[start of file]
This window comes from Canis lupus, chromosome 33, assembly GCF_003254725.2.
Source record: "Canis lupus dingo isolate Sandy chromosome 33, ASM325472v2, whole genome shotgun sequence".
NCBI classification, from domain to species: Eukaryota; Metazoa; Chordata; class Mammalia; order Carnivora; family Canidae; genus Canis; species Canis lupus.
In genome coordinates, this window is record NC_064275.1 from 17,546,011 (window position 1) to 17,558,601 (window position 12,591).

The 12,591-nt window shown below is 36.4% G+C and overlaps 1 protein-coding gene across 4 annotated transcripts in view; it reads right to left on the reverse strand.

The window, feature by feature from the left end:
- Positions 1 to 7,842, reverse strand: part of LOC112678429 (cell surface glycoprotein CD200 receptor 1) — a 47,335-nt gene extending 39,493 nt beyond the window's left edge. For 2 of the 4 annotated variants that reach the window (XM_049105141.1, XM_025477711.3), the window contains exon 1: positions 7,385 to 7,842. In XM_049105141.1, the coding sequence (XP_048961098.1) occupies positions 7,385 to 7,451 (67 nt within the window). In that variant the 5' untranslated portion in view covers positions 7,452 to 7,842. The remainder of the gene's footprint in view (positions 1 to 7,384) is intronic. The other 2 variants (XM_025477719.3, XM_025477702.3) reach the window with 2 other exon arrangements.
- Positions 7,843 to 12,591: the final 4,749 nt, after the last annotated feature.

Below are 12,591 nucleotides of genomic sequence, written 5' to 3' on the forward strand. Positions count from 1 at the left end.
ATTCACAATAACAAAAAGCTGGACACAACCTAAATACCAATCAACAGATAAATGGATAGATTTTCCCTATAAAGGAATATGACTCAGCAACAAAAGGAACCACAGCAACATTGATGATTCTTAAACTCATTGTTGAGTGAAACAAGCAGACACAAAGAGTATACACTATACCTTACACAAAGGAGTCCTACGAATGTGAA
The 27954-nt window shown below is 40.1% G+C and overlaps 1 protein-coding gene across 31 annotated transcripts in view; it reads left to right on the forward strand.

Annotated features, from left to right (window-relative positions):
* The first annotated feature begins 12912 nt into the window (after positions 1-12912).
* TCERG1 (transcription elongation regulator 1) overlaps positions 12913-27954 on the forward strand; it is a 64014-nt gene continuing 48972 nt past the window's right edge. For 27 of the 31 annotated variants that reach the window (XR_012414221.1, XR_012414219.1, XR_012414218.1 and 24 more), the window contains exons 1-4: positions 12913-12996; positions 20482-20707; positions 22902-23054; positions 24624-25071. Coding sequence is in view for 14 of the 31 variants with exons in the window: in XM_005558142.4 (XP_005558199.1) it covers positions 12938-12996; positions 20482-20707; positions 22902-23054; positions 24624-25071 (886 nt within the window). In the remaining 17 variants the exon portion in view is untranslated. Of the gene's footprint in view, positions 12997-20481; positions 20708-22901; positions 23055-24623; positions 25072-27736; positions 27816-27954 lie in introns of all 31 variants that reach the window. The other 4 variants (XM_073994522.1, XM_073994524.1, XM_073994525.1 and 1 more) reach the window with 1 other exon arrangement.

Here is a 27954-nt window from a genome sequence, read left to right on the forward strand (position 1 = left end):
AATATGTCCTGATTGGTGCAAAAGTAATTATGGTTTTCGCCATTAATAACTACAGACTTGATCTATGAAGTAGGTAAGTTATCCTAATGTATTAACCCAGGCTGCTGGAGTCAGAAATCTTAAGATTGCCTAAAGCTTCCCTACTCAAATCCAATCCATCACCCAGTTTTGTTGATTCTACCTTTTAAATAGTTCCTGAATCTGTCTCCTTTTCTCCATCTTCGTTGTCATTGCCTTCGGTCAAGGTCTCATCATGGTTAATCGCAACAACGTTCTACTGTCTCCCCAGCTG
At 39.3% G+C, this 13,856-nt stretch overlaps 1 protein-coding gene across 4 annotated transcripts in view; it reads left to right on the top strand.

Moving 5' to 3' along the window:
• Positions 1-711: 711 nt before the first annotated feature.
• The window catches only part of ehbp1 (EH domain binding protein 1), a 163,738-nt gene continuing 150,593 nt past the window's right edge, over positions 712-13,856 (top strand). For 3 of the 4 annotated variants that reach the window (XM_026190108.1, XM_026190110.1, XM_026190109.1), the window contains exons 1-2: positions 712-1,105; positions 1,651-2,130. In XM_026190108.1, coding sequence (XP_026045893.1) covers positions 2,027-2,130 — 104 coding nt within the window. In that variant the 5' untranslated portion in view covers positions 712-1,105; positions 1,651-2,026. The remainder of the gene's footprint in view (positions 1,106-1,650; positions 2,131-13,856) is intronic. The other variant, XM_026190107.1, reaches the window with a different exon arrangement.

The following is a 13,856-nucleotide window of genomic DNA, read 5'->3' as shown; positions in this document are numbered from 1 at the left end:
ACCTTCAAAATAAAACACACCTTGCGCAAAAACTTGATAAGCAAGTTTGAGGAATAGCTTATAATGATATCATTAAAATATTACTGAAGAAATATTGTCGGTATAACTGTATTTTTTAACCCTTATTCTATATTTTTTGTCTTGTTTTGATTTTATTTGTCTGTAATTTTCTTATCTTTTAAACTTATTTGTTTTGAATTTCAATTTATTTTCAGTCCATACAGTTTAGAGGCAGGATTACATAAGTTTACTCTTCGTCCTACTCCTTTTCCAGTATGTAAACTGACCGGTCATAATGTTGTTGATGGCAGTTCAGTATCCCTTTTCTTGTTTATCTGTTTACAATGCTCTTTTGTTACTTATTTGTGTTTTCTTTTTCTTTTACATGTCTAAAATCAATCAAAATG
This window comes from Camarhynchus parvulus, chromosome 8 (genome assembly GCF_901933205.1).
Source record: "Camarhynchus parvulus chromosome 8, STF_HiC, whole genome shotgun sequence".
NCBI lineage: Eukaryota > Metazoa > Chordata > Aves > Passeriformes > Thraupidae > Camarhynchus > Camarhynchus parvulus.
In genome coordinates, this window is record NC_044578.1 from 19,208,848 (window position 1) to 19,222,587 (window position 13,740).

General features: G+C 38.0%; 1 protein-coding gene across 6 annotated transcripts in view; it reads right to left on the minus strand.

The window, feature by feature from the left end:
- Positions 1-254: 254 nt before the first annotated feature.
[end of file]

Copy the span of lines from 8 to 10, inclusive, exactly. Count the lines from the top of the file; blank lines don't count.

- Positions 7,843 to 12,591: the final 4,749 nt, after the last annotated feature.

Below are 12,591 nucleotides of genomic sequence, written 5' to 3' on the forward strand. Positions count from 1 at the left end.
ATTCACAATAACAAAAAGCTGGACACAACCTAAATACCAATCAACAGATAAATGGATAGATTTTCCCTATAAAGGAATATGACTCAGCAACAAAAGGAACCACAGCAACATTGATGATTCTTAAACTCATTGTTGAGTGAAACAAGCAGACACAAAGAGTATACACTATACCTTACACAAAGGAGTCCTACGAATGTGAA